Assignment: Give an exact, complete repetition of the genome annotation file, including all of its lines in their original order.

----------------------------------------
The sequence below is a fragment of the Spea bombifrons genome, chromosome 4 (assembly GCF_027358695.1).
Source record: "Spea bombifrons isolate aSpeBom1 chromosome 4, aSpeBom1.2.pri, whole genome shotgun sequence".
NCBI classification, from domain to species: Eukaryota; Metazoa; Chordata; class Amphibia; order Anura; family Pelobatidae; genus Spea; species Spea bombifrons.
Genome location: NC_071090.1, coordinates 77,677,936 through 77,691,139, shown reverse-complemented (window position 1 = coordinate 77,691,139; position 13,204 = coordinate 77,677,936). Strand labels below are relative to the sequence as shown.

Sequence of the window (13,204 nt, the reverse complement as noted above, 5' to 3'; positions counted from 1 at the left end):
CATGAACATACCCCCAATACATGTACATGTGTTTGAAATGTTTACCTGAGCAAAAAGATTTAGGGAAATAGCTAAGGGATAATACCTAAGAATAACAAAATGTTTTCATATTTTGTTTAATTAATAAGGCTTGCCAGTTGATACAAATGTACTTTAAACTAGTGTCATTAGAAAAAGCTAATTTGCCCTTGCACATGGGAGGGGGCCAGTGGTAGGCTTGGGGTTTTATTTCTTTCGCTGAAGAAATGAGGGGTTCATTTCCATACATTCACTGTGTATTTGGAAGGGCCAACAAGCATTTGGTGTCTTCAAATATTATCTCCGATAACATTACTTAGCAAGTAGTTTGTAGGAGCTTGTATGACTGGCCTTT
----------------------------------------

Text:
The sequence below is a fragment of the Spea bombifrons genome, chromosome 4 (assembly GCF_027358695.1).
Source record: "Spea bombifrons isolate aSpeBom1 chromosome 4, aSpeBom1.2.pri, whole genome shotgun sequence".
NCBI classification, from domain to species: Eukaryota; Metazoa; Chordata; class Amphibia; order Anura; family Pelobatidae; genus Spea; species Spea bombifrons.
Genome location: NC_071090.1, coordinates 77,677,936 through 77,691,139, shown reverse-complemented (window position 1 = coordinate 77,691,139; position 13,204 = coordinate 77,677,936). Strand labels below are relative to the sequence as shown.

Sequence of the window (13,204 nt, the reverse complement as noted above, 5' to 3'; positions counted from 1 at the left end):
CATGAACATACCCCCAATACATGTACATGTGTTTGAAATGTTTACCTGAGCAAAAAGATTTAGGGAAATAGCTAAGGGATAATACCTAAGAATAACAAAATGTTTTCATATTTTGTTTAATTAATAAGGCTTGCCAGTTGATACAAATGTACTTTAAACTAGTGTCATTAGAAAAAGCTAATTTGCCCTTGCACATGGGAGGGGGCCAGTGGTAGGCTTGGGGTTTTATTTCTTTCGCTGAAGAAATGAGGGGTTCATTTCCATACATTCACTGTGTATTTGGAAGGGCCAACAAGCATTTGGTGTCTTCAAATATTATCTCCGATAACATTACTTAGCAAGTAGTTTGTAGGAGCTTGTATGACTGGCCTTT